Wednesday, December 04, 2013
First of all, WJY technically precedes WJZ. It's incongruous and that's because the first time the WJY calls were used for only one day. RCA used them on July 2nd, 1921 for the Dempsey Carpentier fight. The transmitter, which had been borrowed from GE overheated in under 4 hours and crapped out. The canonical radio history text Airwaves of New York refers to this event as radio "pre-history." But history it is indeed.
WJZ came next, a mere 90 days later, signing on October 1st 1921 at 833 kHz. It was the first officially licensed station in New York, though Westinghouse had already established WBZ in Boston and KDKA in Pittsburgh beforehand. Just 4 days later, WJZ aired the 1921 Worlds series played between the Giants and the Yankees. In other words they came out pretty strong.
In May of 1923, Westinghouse sold WJZ to RCA. On May 14th RCA immediately transferred the station from Newark, NY to New York City. Just one day later, time they debuted WJY on 740 AM. Both stations operated out of operated from a pair of studio on the 6th floor of Aeolian Hall at 29 West 42nd St. Their transmitters fed an identical pair of antennas on the roof.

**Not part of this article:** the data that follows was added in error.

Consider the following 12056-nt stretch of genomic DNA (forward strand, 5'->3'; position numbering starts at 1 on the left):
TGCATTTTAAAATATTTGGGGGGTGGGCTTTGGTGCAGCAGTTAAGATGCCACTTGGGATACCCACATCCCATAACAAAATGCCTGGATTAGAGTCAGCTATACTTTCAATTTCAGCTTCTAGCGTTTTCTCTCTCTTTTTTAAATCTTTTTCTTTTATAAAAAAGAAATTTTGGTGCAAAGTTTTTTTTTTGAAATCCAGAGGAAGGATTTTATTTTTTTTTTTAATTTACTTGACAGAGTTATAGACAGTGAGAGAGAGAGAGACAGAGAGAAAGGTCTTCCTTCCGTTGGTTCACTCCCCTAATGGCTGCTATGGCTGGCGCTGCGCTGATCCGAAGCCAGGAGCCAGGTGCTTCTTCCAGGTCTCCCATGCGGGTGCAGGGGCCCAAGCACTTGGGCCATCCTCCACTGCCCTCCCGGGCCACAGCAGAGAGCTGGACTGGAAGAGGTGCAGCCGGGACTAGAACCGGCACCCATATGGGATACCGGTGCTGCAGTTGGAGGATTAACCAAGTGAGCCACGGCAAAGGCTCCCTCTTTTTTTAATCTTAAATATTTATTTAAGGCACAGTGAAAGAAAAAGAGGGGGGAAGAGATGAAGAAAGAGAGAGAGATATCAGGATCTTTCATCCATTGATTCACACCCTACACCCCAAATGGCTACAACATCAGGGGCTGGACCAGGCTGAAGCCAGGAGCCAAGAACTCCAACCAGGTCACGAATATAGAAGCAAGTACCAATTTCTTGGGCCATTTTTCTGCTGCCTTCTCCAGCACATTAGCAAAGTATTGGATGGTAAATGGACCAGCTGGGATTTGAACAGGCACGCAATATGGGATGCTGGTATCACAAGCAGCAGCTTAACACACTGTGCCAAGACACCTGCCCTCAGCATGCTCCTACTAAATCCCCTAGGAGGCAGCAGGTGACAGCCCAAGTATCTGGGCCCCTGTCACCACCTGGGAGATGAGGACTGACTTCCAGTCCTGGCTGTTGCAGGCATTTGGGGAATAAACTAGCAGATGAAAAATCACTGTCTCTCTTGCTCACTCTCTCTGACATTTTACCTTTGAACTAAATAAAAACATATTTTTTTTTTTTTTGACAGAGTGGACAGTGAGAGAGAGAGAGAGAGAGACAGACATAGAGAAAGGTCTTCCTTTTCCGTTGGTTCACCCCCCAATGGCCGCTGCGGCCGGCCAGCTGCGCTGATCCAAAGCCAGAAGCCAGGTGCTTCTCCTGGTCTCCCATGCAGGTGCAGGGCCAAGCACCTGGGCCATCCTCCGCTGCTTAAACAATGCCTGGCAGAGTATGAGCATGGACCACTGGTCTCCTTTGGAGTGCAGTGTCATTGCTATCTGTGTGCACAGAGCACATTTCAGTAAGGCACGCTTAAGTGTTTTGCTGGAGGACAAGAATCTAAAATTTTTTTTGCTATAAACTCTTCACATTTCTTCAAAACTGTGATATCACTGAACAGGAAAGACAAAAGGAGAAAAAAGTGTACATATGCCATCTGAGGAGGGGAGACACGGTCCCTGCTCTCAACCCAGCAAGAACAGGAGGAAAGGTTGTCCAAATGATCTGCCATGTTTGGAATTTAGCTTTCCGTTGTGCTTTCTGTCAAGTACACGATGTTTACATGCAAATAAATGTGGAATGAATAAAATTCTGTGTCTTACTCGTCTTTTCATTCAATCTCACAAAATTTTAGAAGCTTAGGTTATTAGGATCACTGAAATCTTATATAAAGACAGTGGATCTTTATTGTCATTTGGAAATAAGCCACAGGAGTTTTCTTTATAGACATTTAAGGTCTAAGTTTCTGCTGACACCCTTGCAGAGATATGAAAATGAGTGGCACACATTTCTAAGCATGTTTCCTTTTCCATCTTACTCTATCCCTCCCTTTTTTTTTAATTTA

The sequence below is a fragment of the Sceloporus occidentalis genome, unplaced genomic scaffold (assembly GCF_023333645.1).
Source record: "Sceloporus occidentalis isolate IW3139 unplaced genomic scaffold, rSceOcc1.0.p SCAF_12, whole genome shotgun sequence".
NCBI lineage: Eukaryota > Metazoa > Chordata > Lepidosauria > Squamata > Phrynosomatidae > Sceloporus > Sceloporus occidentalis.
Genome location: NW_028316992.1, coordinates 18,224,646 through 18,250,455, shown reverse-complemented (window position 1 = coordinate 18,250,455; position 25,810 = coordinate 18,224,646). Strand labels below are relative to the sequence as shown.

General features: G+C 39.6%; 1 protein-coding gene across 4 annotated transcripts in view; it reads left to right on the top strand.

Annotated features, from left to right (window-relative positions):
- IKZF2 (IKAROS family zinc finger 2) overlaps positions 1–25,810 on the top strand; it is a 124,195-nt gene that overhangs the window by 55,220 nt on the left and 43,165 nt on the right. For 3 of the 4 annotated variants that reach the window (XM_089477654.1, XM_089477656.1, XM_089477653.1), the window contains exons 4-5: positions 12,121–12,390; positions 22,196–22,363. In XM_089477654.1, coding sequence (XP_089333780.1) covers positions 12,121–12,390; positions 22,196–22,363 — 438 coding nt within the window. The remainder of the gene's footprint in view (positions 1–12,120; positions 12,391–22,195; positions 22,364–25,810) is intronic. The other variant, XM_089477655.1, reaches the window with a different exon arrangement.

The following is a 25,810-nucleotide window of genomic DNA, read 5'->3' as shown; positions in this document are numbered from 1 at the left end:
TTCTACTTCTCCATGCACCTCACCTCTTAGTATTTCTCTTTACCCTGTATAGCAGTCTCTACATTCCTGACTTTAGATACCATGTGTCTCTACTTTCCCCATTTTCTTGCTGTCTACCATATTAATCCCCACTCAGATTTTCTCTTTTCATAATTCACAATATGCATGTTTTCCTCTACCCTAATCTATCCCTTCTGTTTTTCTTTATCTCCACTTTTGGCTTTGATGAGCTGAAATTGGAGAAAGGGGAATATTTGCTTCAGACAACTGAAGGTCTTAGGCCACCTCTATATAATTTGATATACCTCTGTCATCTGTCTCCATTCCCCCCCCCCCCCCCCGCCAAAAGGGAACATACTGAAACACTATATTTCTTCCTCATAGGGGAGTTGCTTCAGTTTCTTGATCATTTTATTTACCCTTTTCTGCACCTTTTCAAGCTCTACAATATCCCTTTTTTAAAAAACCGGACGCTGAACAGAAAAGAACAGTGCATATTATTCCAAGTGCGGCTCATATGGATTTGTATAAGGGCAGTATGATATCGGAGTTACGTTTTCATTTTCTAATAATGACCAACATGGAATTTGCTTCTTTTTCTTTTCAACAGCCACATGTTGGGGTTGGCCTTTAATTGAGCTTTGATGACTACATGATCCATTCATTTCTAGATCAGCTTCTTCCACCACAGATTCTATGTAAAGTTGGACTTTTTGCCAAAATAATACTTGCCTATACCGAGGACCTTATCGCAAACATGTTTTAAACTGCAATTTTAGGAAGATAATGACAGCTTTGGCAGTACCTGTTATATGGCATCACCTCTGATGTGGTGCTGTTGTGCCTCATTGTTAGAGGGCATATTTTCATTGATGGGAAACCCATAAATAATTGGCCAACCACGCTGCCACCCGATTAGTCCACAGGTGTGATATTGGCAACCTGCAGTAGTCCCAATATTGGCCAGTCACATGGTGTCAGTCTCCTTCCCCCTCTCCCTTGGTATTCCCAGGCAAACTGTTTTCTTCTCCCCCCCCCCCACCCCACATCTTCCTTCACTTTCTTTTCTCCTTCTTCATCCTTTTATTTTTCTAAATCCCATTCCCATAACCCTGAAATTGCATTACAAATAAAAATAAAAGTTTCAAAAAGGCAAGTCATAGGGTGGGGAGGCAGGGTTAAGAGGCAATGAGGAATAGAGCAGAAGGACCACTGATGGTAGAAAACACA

The original idea was that WJY was to feature more high brown programming and WJZ would feature popular music. But that's not what happened. WJZ operated 24/7 (mostly) and WJY had to share time with WOR. And while they were sometimes on air at the same time, it confused listeners and WJY became a depository for the dregs that didn't get airtime on WJZ. It left them with an unavoidable second-class status beside the real super-station.
At the end of 1925 WJZ started using their new 50k watt transmitter from a new site in Bounb Brook, NJ. interference complaints left them at reduced power for another 10 years but the transition had begun. In July AT&T transferred ownership of WEAF to RCA as well leaving WJY the runt of the litter. That month it went off air. RCA continued to hold the license, but in 1927 they opted not to renew it. That year WEAF and WJZ moved to 711 Fifth Avenue and the national Broadcasting company was all under one roof. It's where they stayed until a 1942 rule-making by the FCC decided that no broadcaster could own more than one station in a market... time marches on.